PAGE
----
The extraordinary mushrooming of interest in England's quest to regain the Ashes saw cricket turn back the clock by almost 50 years yesterday with only safety limits denying Old Trafford a record attendance for the third Test.
The Manchester ground witnessed scenes unprecedented in the modern era as spectators queued overnight in the hope of securing seats in a fifth-day full house.
Old Trafford officials closed the gates half an hour before the 10.30am start time, after which the five-day attendance was 115,000 - the largest crowd aggregate at Old Trafford since 120,000 watched Richie Benaud bowl the Australians to victory in the fourth Test in 1961.
But with 10,000 people locked outside and perhaps as many again told by police in the city centre not to travel to the ground, that post-war record would have been exceeded had there existed the space to accommodate everyone. Even so, the 78,000 turn-out to watch Ian Botham's heroics during the 1981 Ashes series was dwarfed.
Fifth-day Test tickets are traditionally hard to sell and prices were slashed to £10 for adults and £5 for concessions to stimulate interest. With the possibility of a potentially pivotal result in the series, Lancashire were prepared for around 15,000 spectators. In the event, there was not a vantage point unoccupied after Lancashire sold almost 19,000 tickets yesterday morning, swelling the crowd to 23,000 for the fifth day in a row. The first four were sold out well in advance, months ago in the case of Thursday, Friday and Saturday's tickets.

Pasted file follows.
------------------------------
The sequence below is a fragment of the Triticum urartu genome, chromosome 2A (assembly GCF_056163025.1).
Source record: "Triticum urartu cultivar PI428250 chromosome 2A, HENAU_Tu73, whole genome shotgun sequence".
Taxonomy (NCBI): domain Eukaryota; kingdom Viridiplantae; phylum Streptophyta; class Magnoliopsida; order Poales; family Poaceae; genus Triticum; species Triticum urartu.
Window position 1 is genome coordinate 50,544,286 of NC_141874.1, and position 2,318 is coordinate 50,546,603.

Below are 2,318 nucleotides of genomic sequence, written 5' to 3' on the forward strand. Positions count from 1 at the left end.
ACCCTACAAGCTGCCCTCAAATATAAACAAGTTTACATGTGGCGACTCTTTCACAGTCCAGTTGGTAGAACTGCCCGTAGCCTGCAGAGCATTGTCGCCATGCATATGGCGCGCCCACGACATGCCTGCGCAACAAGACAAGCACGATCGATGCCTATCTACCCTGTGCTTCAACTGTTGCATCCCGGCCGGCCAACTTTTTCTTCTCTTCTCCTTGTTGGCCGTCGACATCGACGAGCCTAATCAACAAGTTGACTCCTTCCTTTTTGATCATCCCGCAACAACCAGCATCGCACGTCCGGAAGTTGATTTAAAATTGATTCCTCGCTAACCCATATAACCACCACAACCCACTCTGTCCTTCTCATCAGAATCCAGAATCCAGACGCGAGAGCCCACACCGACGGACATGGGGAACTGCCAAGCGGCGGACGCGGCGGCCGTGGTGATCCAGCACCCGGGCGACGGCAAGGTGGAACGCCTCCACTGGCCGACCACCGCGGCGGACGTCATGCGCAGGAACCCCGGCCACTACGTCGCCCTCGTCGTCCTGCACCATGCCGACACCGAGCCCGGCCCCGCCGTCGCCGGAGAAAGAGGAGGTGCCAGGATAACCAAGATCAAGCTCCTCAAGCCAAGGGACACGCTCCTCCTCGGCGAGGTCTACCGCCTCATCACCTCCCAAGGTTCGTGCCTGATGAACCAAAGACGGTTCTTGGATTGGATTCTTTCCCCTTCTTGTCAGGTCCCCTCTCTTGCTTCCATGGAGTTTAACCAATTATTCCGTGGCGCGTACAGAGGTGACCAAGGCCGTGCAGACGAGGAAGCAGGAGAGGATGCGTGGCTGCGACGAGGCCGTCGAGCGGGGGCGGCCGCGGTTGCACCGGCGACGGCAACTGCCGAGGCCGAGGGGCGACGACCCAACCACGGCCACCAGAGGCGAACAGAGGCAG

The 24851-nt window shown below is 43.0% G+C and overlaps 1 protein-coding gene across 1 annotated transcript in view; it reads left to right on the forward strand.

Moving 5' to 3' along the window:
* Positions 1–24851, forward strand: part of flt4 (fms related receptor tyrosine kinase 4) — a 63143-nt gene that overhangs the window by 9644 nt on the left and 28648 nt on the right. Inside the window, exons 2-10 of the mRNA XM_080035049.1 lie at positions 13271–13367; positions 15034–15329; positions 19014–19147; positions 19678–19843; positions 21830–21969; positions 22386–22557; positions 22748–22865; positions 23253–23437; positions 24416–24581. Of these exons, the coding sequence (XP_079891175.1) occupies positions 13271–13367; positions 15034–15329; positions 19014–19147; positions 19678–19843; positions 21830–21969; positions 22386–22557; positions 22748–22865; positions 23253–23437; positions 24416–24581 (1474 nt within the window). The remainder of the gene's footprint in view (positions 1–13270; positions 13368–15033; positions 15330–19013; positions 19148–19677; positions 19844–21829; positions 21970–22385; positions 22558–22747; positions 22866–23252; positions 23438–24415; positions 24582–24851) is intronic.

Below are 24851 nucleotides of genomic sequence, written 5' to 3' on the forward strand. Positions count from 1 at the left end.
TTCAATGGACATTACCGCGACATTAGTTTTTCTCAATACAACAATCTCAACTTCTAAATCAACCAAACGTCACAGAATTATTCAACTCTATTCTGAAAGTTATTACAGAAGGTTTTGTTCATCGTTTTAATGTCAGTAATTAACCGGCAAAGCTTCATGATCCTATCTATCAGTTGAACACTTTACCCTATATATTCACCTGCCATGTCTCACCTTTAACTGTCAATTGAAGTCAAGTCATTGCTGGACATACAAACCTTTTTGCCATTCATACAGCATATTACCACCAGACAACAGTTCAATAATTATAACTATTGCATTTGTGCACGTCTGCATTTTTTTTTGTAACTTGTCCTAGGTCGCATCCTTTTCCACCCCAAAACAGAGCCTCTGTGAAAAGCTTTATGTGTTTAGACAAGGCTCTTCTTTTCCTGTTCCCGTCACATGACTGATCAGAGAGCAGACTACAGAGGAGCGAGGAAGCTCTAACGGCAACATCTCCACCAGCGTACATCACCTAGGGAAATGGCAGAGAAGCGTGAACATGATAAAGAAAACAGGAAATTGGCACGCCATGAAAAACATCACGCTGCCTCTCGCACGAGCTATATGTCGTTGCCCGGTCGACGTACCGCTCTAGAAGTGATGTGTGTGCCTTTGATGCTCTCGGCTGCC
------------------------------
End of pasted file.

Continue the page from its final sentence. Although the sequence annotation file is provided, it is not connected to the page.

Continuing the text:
"I've never seen anything like it," the Lancashire chief executive, Jim Cumbes, said. "I arrived at around 6.15am and had to do a double-take when I saw the length of the queues. Then I learnt that some people had been outside the ground since two in the morning.
"We knew there would be a lot of people wanting to come, especially after the excitement of the last day at Edgbaston. But we were thinking of about 15,000.
"Having to close the gates and turn thousands away is incredible, but the only thing people have been talking about around here lately is the cricket and this match, even though the football season is under way," Cumbes added.
Police said that Manchester city centre was effectively gridlocked as would-be spectators almost doubled the normal rush-hour traffic. Some members of the England side arrived half an hour late for pre-match practice because of the jammed streets.
Some supporters drove for four and a half hours from London only to find every ticket sold, including those being reportedly offered by touts at up to £180 each.
An attempt to provide consolation for the frustrated thousands by setting up a big screen venue in the centre of Manchester was blocked by police.Reuse content